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Is Gold a safe haven? International Evidence

by on February 10, 2012

This 2010 JBF paper by Dirk Baur expands on the safe haven idea (see Baur and Lucey) and puts it into an international perspective. The abstract states

 The aim of this paper is to examine the role of gold in the global financial system. We test the hypothesis that gold represents a safe haven against stocks of major emerging and developing countries. A descriptive and econometric analysis for a sample spanning a 30. year period from 1979 to 2009 shows that gold is both a hedge and a safe haven for major European stock markets and the US but not for Australia, Canada, Japan and large emerging markets such as the BRIC countries. We also distinguish between a weak and strong form of the safe haven and argue that gold may act as a stabilizing force for the financial system by reducing losses in the face of extreme negative market shocks. Looking at specific crisis periods, we find that gold was a strong safe haven for most developed markets during the peak of the recent financial crisis.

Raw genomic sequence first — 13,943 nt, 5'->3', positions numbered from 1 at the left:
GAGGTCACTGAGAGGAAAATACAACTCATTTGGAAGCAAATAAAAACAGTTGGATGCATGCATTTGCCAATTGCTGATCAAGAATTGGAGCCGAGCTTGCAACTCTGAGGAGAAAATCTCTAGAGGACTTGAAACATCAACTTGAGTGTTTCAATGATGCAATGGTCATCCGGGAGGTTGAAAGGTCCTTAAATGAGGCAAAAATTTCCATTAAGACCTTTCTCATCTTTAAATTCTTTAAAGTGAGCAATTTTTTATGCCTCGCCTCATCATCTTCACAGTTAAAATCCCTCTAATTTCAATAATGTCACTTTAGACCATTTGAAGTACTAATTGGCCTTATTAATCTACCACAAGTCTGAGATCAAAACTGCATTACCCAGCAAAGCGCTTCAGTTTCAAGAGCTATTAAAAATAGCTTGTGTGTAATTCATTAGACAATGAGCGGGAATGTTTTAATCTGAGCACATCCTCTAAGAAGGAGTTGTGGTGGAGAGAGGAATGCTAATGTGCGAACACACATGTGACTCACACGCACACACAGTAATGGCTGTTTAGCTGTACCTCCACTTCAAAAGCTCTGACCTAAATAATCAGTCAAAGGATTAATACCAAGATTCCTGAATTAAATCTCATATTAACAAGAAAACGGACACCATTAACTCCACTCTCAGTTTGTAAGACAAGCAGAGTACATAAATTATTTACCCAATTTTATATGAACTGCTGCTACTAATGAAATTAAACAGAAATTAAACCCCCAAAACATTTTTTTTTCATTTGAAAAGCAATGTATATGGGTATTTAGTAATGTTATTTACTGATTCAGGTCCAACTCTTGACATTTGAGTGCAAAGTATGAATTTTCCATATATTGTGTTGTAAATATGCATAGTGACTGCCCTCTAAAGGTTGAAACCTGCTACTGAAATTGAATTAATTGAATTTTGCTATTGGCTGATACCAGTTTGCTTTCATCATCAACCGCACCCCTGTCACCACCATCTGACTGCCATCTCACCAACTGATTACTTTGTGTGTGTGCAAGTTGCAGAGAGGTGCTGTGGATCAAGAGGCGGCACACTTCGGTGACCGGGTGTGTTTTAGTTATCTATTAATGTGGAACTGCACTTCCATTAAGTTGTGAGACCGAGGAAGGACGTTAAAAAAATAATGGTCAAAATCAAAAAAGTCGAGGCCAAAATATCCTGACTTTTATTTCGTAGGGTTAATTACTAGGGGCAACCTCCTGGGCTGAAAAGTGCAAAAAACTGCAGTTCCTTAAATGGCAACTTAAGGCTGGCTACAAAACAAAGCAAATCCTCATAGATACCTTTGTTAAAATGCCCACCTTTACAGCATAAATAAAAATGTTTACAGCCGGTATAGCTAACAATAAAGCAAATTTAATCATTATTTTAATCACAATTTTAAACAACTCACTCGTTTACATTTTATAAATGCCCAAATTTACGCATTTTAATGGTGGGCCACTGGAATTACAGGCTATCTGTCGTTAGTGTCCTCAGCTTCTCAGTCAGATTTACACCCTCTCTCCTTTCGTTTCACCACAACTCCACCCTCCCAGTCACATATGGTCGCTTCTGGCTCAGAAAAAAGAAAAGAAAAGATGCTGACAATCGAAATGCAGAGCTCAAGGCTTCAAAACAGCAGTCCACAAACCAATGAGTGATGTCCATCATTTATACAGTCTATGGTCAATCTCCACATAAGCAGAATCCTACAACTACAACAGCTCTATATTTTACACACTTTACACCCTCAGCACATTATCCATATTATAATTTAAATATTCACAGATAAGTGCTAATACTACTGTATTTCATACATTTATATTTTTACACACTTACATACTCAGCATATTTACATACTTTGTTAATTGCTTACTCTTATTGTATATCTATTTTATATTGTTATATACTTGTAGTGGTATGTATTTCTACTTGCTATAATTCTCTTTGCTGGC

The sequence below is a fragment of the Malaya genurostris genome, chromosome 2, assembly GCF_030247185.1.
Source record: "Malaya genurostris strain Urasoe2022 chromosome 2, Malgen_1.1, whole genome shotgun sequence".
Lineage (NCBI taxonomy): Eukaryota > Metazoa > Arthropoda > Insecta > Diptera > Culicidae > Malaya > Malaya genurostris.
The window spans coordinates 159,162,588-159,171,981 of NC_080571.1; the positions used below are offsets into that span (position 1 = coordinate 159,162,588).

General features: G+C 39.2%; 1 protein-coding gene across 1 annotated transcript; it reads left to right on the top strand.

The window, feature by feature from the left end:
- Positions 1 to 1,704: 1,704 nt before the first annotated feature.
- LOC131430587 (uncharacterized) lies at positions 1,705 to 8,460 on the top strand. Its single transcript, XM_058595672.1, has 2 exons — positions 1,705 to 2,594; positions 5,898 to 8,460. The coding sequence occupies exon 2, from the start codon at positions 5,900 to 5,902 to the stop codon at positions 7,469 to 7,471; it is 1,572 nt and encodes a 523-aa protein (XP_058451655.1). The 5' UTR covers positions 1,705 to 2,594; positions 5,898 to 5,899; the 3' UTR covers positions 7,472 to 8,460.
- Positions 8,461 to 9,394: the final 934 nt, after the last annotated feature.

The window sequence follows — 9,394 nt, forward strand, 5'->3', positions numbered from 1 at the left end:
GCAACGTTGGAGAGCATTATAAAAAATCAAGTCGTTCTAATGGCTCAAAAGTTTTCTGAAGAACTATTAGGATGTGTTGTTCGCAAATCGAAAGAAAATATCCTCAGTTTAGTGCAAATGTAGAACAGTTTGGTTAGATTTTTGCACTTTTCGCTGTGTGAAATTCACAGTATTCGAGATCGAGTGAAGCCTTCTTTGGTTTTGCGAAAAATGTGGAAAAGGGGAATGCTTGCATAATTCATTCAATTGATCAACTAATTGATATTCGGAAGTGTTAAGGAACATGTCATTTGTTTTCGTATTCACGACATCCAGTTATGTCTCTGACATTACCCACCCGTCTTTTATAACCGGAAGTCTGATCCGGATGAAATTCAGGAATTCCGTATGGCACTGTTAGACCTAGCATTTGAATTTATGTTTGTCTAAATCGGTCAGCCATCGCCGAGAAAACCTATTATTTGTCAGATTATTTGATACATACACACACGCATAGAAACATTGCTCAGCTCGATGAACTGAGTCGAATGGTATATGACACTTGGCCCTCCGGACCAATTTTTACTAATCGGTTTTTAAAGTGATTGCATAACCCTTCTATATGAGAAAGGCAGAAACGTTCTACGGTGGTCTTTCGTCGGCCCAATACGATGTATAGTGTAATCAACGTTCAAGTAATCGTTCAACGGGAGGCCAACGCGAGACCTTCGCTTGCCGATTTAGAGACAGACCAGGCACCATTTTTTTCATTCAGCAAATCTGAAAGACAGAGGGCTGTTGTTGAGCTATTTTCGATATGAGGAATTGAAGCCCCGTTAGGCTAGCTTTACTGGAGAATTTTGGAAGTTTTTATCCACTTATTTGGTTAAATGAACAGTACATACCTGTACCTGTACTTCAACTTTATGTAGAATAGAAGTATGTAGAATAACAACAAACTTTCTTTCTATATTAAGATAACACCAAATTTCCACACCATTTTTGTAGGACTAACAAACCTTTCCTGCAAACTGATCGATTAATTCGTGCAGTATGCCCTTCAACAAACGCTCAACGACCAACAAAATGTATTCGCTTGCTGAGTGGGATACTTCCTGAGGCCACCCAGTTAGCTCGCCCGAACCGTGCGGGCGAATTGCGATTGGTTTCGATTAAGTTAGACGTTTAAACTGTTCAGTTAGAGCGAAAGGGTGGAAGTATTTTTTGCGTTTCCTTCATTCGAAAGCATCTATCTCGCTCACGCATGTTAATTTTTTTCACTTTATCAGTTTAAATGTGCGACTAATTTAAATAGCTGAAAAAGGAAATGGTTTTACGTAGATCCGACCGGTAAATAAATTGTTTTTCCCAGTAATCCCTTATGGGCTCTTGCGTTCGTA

In essence the finding in Baur and Lucey is upheld, and over a wider range of countries. Unlike that paper this concentrates on stocks alone, but leaves unanswered the issue of what makes gold a hedge/haven in some but not all markets. They make the useful distinction between weak haven status (assets that are uncorrelated with the benchmark asset in times of stress) and strong haven (where the asset is negatively correlated).

The full citation for this is  Baur, D. G., & McDermott, T. K. (2010). Is gold a safe haven? international evidence. Journal of Banking and Finance, 34(8), 1886-1898. A downloadable working paper version of the paper is available.

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From → Empirical, Gold

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